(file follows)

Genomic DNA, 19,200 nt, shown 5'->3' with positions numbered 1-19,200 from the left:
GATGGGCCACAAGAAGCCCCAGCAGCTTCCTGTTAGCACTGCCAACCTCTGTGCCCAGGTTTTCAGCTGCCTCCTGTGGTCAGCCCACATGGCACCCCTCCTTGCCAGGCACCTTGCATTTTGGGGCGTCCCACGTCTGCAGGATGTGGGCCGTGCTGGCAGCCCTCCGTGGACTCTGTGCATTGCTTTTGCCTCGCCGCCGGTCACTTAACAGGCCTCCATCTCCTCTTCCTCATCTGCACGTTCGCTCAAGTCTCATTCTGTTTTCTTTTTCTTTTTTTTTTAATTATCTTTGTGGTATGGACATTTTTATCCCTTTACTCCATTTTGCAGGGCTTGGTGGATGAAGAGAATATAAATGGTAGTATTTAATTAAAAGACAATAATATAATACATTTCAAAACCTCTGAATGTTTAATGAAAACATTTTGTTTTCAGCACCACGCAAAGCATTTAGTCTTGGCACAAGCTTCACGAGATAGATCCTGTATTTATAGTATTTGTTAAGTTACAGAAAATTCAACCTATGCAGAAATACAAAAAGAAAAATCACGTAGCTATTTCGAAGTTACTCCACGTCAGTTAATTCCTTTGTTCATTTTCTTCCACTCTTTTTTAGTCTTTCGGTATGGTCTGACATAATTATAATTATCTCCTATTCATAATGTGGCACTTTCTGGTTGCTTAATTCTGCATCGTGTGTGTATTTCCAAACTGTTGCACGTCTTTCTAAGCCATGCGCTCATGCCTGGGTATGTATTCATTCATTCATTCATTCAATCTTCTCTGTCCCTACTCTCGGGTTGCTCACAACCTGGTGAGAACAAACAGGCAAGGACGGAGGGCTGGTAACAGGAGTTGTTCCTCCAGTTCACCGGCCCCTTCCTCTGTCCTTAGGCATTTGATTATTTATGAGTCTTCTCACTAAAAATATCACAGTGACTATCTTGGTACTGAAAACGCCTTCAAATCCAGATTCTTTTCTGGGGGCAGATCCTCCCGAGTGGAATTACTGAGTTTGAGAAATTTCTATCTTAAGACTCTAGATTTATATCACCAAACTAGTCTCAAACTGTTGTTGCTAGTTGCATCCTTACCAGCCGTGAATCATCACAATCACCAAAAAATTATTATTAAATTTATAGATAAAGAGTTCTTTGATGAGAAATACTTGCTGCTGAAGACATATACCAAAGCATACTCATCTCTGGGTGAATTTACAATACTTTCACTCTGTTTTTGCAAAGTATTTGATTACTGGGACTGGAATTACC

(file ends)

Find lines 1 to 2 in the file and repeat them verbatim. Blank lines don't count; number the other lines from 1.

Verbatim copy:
Genomic DNA, 19,200 nt, shown 5'->3' with positions numbered 1-19,200 from the left:
GATGGGCCACAAGAAGCCCCAGCAGCTTCCTGTTAGCACTGCCAACCTCTGTGCCCAGGTTTTCAGCTGCCTCCTGTGGTCAGCCCACATGGCACCCCTCCTTGCCAGGCACCTTGCATTTTGGGGCGTCCCACGTCTGCAGGATGTGGGCCGTGCTGGCAGCCCTCCGTGGACTCTGTGCATTGCTTTTGCCTCGCCGCCGGTCACTTAACAGGCCTCCATCTCCTCTTCCTCATCTGCACGTTCGCTCAAGTCTCATTCTGTTTTCTTTTTCTTTTTTTTTTAATTATCTTTGTGGTATGGACATTTTTATCCCTTTACTCCATTTTGCAGGGCTTGGTGGATGAAGAGAATATAAATGGTAGTATTTAATTAAAAGACAATAATATAATACATTTCAAAACCTCTGAATGTTTAATGAAAACATTTTGTTTTCAGCACCACGCAAAGCATTTAGTCTTGGCACAAGCTTCACGAGATAGATCCTGTATTTATAGTATTTGTTAAGTTACAGAAAATTCAACCTATGCAGAAATACAAAAAGAAAAATCACGTAGCTATTTCGAAGTTACTCCACGTCAGTTAATTCCTTTGTTCATTTTCTTCCACTCTTTTTTAGTCTTTCGGTATGGTCTGACATAATTATAATTATCTCCTATTCATAATGTGGCACTTTCTGGTTGCTTAATTCTGCATCGTGTGTGTATTTCCAAACTGTTGCACGTCTTTCTAAGCCATGCGCTCATGCCTGGGTATGTATTCATTCATTCATTCATTCAATCTTCTCTGTCCCTACTCTCGGGTTGCTCACAACCTGGTGAGAACAAACAGGCAAGGACGGAGGGCTGGTAACAGGAGTTGTTCCTCCAGTTCACCGGCCCCTTCCTCTGTCCTTAGGCATTTGATTATTTATGAGTCTTCTCACTAAAAATATCACAGTGACTATCTTGGTACTGAAAACGCCTTCAAATCCAGATTCTTTTCTGGGGGCAGATCCTCCCGAGTGGAATTACTGAGTTTGAGAAATTTCTATCTTAAGACTCTAGATTTATATCACCAAACTAGTCTCAAACTGTTGTTGCTAGTTGCATCCTTACCAGCCGTGAATCATCACAATCACCAAAAAATTATTATTAAATTTATAGATAAAGAGTTCTTTGATGAGAAATACTTGCTGCTGAAGACATATACCAAAGCATACTCATCTCTGGGTGAATTTACAATACTTTCACTCTGTTTTTGCAAAGTATTTGATTACTGGGACTGGAATTACC